From: Stuart Rushfield [SRushfield@npr.org]
Sent: Monday, March 09, 2009 11:14 AM
To: mthomas3@aol.com; Sue Fitzgerald; Carl External
Subject: NPR Notes for March, 2009 E-Board Meeting...

NPR Notes for E-Board Meeting, 3/9/09:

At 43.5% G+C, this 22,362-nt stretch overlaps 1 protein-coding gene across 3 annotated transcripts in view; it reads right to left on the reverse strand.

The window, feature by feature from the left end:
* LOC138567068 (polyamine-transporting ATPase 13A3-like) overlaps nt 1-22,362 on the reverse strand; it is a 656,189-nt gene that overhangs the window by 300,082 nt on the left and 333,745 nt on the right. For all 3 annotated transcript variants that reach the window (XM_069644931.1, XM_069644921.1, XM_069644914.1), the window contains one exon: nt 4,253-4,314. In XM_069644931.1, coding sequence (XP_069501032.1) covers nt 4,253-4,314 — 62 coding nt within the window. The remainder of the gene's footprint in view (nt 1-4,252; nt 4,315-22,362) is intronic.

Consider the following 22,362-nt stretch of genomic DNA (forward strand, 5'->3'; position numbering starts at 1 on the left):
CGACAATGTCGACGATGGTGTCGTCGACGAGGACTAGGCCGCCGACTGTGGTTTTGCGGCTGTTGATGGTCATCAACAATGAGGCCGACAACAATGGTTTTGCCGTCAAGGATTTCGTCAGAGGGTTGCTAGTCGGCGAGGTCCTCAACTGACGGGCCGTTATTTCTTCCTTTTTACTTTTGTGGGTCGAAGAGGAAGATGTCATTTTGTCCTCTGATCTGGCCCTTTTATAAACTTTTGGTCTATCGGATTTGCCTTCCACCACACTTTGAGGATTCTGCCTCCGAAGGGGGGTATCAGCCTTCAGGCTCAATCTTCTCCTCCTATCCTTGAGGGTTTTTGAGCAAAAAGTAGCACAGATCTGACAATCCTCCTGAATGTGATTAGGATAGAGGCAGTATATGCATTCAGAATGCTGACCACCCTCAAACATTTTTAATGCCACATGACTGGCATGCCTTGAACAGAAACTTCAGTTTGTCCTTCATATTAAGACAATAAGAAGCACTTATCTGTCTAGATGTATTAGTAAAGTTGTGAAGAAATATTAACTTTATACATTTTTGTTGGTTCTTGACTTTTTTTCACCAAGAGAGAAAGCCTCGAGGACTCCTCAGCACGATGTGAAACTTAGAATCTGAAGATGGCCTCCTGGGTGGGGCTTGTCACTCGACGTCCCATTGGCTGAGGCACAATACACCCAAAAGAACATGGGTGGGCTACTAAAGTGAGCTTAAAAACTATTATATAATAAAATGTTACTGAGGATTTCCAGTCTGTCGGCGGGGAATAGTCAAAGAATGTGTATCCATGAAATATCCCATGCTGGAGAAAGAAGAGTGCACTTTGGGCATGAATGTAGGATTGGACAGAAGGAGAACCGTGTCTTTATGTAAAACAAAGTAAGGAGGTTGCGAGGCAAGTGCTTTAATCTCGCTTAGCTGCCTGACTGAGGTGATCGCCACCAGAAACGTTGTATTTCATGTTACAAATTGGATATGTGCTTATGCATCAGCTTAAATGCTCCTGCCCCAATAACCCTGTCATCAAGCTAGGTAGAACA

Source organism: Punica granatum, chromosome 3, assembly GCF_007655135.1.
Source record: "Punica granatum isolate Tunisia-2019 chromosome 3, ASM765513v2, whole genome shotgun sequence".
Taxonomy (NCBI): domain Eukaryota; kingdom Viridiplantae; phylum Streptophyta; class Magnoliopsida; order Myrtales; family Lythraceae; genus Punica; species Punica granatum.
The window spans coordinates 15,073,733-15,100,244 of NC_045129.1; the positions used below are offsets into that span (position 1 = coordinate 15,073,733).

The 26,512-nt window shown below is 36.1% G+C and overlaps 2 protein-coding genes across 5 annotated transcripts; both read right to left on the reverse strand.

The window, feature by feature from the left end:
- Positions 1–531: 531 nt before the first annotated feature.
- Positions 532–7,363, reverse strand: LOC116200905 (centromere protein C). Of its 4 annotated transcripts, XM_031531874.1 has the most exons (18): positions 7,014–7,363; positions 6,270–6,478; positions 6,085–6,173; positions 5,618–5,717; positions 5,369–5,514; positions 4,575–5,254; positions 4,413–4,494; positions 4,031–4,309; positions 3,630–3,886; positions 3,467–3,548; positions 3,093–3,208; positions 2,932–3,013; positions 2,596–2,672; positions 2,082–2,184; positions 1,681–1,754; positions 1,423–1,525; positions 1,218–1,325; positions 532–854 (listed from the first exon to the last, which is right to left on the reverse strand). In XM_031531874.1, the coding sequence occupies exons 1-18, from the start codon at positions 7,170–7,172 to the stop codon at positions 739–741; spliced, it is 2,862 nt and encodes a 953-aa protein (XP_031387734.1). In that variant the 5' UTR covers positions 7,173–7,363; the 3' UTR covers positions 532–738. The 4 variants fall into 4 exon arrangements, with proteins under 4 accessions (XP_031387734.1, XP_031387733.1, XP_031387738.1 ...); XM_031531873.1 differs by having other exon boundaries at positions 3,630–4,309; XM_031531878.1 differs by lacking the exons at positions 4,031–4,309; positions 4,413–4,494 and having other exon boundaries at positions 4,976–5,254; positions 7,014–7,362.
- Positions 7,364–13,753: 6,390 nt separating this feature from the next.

Five days before the opening session of bargaining was scheduled to be held, NPR unilaterally cancelled the first week of bargaining, and suggested that it hopes to be prepared to meet for negotiations on Wednesday, March 18, 2009.   In its letter of cancellation to the Union, NPR stated, “We've been spending time trying to understand the implications of the economic crisis. As a result, we won't be ready to begin negotiations next week. As a result, we won't be ready to begin negotiations next week.”  The current NPR-NABET contract is set to expire on March 31, 2009… The negotiating committee has completed its first survey of the membership regarding a host of issues related to bargaining.  The answers provided a good foundation for further discussion and focusing on specific issues heading into negotiations… NABET has informed NPR that it intends to have NABET members sit in on negotiations to observe and assist the NABET bargaining committee as requested…  NPR’s Executive Vice President for News recently posted a memo that, in essence, requires that virtually all production staff be prepared to self-operate recording facilities before the end of March.  It is unknown at this moment what the link is between this order and the expiration of the NABET contract…  It has come to NABET’s attention that some reporters and producers are teaming up in “solo” production rooms to do production work, with one serving as the interviewer and the other serving as the “engineer.”  As most of these employees are paid more than NPR engineers, this would seem to directly defeat the reduced usage of audio engineers as a means to lower costs, as this reporter/producer combo would cost more on an hourly basis than an engineer working with a producer or reporter.